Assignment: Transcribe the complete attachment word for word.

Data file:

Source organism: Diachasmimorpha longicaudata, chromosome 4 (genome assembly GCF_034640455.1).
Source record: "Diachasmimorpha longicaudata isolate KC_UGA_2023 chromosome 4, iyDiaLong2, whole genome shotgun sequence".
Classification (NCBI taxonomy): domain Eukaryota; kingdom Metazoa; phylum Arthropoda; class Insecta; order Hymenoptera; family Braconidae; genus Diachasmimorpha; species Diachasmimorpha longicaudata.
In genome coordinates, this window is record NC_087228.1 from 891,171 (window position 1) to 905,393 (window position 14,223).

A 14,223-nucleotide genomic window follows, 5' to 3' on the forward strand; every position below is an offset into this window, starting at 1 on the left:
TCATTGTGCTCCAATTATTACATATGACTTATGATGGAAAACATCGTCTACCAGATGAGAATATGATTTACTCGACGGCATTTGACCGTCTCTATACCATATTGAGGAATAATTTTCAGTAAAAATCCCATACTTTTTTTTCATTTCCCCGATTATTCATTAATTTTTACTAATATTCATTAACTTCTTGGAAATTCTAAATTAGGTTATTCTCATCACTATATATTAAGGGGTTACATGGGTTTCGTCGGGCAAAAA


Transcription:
Source organism: Diachasmimorpha longicaudata, chromosome 4 (genome assembly GCF_034640455.1).
Source record: "Diachasmimorpha longicaudata isolate KC_UGA_2023 chromosome 4, iyDiaLong2, whole genome shotgun sequence".
Classification (NCBI taxonomy): domain Eukaryota; kingdom Metazoa; phylum Arthropoda; class Insecta; order Hymenoptera; family Braconidae; genus Diachasmimorpha; species Diachasmimorpha longicaudata.
In genome coordinates, this window is record NC_087228.1 from 891,171 (window position 1) to 905,393 (window position 14,223).

A 14,223-nucleotide genomic window follows, 5' to 3' on the forward strand; every position below is an offset into this window, starting at 1 on the left:
TCATTGTGCTCCAATTATTACATATGACTTATGATGGAAAACATCGTCTACCAGATGAGAATATGATTTACTCGACGGCATTTGACCGTCTCTATACCATATTGAGGAATAATTTTCAGTAAAAATCCCATACTTTTTTTTCATTTCCCCGATTATTCATTAATTTTTACTAATATTCATTAACTTCTTGGAAATTCTAAATTAGGTTATTCTCATCACTATATATTAAGGGGTTACATGGGTTTCGTCGGGCAAAAA